Brad Buchanan is Associate Professor of English at California State University, Sacramento, where he teaches Creative Writing and Modern British Literature. His poetry has appeared in more than 140 journals worldwide, including The Antigonish Review, Canadian Literature, Fulcrum, The Fiddlehead, Grain, and The Wisconsin Review. He has published two books of poetry: The Miracle Shirker (2005) and Swimming the Mirror: Poems for My Daughter (2008), and is co-founder of Roan Press, a small publishing operation.
A space that teases
with swift light, blinding
movement, and noise
beyond her timid imagination,
this stage stops
her subtle evolution,
into what an audience
a refusal to dance,
a need to be comforted,
Her teacher picks
her up to save her
from her own terror
at what she sees,
at what is gathered
in the darkness.
She thought she wanted this
and she was wrong—
her only performance
is a pas-de-scaredy-cat:
a backwards step,
with arms stretched out.
The Unimportant Questions
She has asked them of me all day
and I’ve attempted to answer her
as best I can. I have tried to explain
the quivering arrows on street signs,
the meanings of red, yellow and green,
the speed limits, the way to the airport,
the “NO PARKING, LOADING ZONES,”
the need for top security,
the strange importance of her shoes
in a moment of adult scrutiny.
I have told her all the truths I know
about the places we will be
visiting in our travels eastward
but as she leans excitedly forward
and cheers our liftoff, her gaze wide and avid
for life and what she can learn from me,
I see there are limits. If this plane
were spiraling irrecoverably
into certain death, I could not
bear to tell her. I would lie
through the teeth of my own mortality
and hold her terrified body close
and look into her vital eyes,
and when she asks if we’re going to die
I’ll say in my steadiest, steeliest voice
that everything’s going to be okay.
The Father’s Manifesto
She doesn’t know where she is going,
but a direction is finding her out.
She doesn’t know what she is saying
but meaning is being made of it.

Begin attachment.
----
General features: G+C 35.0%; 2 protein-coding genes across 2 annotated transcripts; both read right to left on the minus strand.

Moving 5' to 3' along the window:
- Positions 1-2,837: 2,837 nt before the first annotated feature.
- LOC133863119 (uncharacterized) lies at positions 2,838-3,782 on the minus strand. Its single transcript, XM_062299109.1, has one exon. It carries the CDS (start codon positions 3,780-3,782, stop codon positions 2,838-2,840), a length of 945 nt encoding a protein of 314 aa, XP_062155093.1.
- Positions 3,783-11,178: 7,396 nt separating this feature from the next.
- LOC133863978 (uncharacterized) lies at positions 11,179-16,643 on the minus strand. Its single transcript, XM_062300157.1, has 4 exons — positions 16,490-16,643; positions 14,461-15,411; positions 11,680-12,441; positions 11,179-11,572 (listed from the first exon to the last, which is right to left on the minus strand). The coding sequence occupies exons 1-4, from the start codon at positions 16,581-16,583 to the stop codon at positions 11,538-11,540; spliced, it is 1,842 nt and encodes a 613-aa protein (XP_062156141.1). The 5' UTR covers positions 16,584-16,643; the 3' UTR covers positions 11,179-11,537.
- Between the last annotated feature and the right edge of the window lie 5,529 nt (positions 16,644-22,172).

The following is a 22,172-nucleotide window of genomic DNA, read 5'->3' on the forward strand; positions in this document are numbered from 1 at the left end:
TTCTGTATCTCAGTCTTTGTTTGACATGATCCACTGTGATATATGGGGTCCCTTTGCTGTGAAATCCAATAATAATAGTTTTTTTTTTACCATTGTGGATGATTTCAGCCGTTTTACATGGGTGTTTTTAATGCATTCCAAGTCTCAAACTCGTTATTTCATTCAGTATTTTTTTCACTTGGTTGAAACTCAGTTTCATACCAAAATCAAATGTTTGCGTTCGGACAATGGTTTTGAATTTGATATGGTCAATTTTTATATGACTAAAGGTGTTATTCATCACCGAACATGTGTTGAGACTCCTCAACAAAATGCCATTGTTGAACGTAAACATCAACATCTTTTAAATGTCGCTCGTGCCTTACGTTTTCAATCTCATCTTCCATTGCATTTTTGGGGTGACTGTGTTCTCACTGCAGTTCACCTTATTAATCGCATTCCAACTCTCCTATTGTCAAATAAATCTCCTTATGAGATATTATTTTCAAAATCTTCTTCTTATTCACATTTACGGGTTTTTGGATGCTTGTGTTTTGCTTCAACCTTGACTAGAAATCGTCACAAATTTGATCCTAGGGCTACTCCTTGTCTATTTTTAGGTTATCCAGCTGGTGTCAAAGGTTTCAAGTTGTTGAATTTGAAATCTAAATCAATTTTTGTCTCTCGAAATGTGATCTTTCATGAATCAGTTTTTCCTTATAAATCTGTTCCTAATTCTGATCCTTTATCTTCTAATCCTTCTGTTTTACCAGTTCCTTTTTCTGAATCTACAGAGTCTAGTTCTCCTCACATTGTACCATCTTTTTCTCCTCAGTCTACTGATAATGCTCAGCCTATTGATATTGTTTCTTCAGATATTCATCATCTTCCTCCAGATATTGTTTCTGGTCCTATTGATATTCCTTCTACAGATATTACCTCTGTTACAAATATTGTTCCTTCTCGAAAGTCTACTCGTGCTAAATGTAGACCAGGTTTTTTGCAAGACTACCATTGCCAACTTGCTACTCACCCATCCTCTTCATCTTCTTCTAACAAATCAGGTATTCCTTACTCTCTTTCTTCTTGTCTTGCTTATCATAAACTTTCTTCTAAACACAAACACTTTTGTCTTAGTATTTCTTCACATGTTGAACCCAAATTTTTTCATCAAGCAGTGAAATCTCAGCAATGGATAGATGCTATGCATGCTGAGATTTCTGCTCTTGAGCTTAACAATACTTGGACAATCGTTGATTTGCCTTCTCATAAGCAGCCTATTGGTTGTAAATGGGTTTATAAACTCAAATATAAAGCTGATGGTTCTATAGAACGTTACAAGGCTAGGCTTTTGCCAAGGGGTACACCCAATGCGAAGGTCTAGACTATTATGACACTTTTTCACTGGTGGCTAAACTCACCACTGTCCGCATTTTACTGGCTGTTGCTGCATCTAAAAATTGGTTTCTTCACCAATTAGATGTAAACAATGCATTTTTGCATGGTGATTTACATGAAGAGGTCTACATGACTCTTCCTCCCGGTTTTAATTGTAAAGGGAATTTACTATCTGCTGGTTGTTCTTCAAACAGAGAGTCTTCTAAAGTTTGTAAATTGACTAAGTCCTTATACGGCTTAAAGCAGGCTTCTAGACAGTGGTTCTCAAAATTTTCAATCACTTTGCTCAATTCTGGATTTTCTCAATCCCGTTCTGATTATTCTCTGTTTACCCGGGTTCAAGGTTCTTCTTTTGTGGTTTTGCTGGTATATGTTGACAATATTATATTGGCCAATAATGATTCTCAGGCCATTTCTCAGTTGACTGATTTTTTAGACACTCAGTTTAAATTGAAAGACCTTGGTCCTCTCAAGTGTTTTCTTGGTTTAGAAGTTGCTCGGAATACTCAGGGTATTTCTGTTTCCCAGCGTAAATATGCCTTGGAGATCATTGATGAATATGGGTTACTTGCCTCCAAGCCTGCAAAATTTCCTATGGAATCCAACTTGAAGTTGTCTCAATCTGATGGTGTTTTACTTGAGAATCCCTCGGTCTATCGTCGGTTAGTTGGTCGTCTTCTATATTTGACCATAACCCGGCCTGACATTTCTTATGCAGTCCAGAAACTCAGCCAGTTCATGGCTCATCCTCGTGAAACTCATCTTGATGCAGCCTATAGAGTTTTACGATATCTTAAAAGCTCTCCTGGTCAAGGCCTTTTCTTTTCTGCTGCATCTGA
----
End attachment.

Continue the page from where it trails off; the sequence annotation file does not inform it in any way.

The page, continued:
She doesn’t know that it isn’t worth knowing
everything, as a matter of fact.
She doesn’t know that she’s delaying
grief by being ignorant.
She doesn’t know, but she is asking.
Soon I’ll have to tell her what
she doesn’t know but is dying
to understand. The girl I’ll create
she doesn’t know yet, but is learning
to become. How I’ll stand the guilt
she doesn’t know, but is slowly forming
the capacity to accept.
She doesn’t know, and I am wondering,
why we love, die, dream and write.
on the nightstand:
Far, far too much stuff. Do you really want to know? OK, here’s a start, anyway: William Trevor: The Collected Stories, Peter Porter’s Selected Poems, two critical books on Flannery O’Connor, three histories of the Battle of Québec, six copies of Swimming the Mirror, one copy of The Miracle Shirker, Kamala Markandaya’s Nectar in a Sieve, Iqbal Mahmood’s Strategies of Negation: Postcolonial Themes and Conflicts in the English Language Literature of the East Indian Diaspora, Sports Illustrated, the Economist, an issue of Chirp (a children’s magazine), cue cards to assist me in my efforts to write a movie in my spare time (good luck with that), a lamp, a checkbook, pens, myriad unaffiliated papers. And that’s just the top of the nightstand! Yes, my wife is indeed appalled.
William Trevor’s stories, the NHL playoffs, European soccer on ESPN 360, Moby’s music, my daughter’s improvised songs, Barack Obama’s presidency, my job.
what inspires you about summer?
That’s easy! I don’t teach in the summer, so I have time to write regularly and intensively and to plan for future projects. For me, opportunity is more important than inspiration. Still, I do enjoy wearing shorts and a t-shirt all day.
what are three constants in your day?
- Eating breakfast with my daughter
- Checking my email accounts compulsively
- Thinking about words
what’s your idea of a perfect summer evening?
My idea of a perfect summer evening involves a light but aromatic beer (Fat Tire works nicely), a barbecued dinner eaten outside with my wife and daughter, a peaceful transition to night-time (putting my daughter to bed without major incidents), a sporting event to monitor while I wrap up the day’s busy work and emails, a good book to read before bedtime, a poem that offers itself out of nowhere and lets me write it down without so much as a blotch on the paper.